Fragrant Hills Park


RMB 10 in peak season; RMB 5 in off-season


6am-6pm daily

How to get there:

Fragrant Hills Park is located on 40 Maimai Jie (Mǎimài Jiē, 买卖街), in Beijing's Haidian District. Take Metro Line 1 and get off at Xizhimen Station. Then take Bus no. 360 to the terminal stop and follow the signs.

Fragrant Hills Park (Xiāngshān Gōngyuán, 香山公园) is located some 20 km (12 mi) northwest of Beijing, not far from the Summer Palace. Though the name could easily refer to the area's relatively fresh air (for Beijing) and the scent of trees and flowers, it instead comes from the shape of the hills themselves. If you look closely, squint a bit and crank up your imagination, you might just make out the shape of a Chinese incense burner at the summit of the hills.

If this image eludes you, you may be glad to know the park also goes by the name "Garden of Congenial Tranquility," which better gets at the essence of this green refuge from the dusty grays of Beijing. That being said, it's less than tranquil on warm weekend days when congenial crowds flock to the park. Names aside, for great views (atmosphere permitting), take a chairlift or hike up Incense Burner Peak (Xiānglú Fēng, 香炉峰). On a clear day, you'll see the Summer Palace with the mass of modern Beijing beyond it to the east, and a less cluttered forested landscape to the north, south and west.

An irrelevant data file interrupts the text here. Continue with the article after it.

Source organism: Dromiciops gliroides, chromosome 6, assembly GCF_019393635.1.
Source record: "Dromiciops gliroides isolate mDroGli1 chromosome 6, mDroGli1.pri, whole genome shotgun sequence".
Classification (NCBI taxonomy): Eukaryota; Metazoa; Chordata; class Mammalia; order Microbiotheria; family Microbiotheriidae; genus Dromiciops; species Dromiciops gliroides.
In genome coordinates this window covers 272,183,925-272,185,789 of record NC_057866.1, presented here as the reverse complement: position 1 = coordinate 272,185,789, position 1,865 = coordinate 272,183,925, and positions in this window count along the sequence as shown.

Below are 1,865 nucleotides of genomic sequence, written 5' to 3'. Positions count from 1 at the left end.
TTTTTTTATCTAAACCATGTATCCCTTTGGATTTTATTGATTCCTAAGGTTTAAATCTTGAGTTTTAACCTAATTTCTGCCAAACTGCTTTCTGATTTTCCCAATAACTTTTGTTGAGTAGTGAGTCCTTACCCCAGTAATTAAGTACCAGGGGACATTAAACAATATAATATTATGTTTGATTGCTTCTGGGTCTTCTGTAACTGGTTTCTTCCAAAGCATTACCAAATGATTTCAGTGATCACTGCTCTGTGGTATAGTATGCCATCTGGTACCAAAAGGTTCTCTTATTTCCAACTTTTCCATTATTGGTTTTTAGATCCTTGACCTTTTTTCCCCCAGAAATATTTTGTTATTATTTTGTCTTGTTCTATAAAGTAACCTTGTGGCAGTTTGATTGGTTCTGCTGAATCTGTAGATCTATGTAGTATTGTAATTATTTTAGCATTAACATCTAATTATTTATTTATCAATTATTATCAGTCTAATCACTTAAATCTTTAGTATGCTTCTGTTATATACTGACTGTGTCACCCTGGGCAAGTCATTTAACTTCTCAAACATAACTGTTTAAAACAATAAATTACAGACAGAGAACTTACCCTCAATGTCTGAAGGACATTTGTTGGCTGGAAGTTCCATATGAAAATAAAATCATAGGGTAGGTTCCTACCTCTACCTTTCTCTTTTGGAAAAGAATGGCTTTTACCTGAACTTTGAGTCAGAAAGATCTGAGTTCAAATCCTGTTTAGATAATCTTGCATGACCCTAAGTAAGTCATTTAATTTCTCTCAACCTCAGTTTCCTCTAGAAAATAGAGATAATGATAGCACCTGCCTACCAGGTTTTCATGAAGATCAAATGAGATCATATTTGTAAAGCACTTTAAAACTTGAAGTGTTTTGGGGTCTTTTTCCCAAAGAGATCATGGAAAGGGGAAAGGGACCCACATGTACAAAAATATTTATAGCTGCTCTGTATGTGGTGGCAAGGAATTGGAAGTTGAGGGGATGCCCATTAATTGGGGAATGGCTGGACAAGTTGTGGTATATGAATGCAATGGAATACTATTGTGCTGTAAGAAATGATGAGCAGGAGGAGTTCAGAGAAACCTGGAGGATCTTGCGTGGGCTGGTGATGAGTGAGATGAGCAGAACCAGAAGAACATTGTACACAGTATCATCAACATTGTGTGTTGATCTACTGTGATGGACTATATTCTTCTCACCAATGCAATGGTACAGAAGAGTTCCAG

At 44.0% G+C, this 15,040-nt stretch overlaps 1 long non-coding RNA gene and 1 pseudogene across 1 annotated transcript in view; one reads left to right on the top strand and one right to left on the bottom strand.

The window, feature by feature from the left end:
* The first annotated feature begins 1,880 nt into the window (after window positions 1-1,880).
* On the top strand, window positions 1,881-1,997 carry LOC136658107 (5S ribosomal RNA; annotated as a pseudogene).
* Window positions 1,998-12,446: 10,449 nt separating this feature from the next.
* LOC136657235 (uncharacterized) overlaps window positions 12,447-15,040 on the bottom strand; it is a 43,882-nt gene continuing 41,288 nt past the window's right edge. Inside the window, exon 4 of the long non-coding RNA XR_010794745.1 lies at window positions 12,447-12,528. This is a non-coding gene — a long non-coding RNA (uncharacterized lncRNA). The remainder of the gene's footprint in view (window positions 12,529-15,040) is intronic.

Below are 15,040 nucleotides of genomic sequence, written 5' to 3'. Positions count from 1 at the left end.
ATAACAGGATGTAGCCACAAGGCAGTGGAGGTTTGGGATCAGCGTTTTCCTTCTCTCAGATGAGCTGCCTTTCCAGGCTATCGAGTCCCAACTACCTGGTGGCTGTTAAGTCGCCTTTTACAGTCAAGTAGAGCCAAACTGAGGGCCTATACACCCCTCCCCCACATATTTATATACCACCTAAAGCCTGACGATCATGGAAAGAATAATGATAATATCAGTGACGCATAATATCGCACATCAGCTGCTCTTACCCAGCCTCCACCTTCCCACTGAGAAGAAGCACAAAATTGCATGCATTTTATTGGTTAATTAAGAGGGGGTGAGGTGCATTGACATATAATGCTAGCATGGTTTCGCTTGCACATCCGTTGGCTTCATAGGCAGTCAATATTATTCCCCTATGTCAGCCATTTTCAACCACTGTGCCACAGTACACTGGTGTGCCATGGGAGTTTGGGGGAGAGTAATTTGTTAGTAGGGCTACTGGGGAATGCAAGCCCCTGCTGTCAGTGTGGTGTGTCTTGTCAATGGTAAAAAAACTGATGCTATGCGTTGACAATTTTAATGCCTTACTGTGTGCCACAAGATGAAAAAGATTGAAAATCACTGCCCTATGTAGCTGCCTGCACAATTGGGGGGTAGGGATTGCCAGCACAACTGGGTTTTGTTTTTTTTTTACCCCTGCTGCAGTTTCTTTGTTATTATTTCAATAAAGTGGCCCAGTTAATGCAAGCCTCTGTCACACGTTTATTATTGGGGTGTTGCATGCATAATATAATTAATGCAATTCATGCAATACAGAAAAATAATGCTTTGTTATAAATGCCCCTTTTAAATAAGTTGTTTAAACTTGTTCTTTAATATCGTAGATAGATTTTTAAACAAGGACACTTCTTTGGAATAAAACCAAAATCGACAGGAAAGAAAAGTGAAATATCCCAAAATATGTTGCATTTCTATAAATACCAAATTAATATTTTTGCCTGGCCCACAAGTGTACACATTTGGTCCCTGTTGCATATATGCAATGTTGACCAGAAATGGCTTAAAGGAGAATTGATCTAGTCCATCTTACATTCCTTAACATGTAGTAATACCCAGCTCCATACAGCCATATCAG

The best time to hit the park is mid-autumn when the skies tend to be at their clearest and the park's maples turn red, orange and gold; do like the Beijingers do and pick up an auspicious red maple leaf for a dose of good luck and happiness.

As for history, the area was long a favorite country retreat for the imperial court. The lay of the land made it a natural area for temple building. The first temple went up during the Jin Dynasty in 1186 AD. By 1745 in the midst of the Qing Dynasty, 28 temples dotted the wooded hills. Sadly, the imperial gardens and many temples were destroyed by fire in 1860 (Second Opium War) and again in 1900 (Boxer Rebellion). Today, only some of the buildings have been restored, with the Yuan-era Azure Clouds Temple (Bìyún Sì, 碧云寺) being one of the better restored and most impressive.

In more recent times, Mao Zedong took up residence in the park's Double Purity Villa (Shuāngqīng Biéshù, 双清别墅) which is currently open to the public. History aside, the park's real draw is its natural beauty and the great views. From Ghost Fear Peak on a fine day, one can see the Yongding River, Luding Bridge, Prospect Hills, Summer Palace, Yuquan Hill and the expanding outskirts of the city. All in all, a great day trip.

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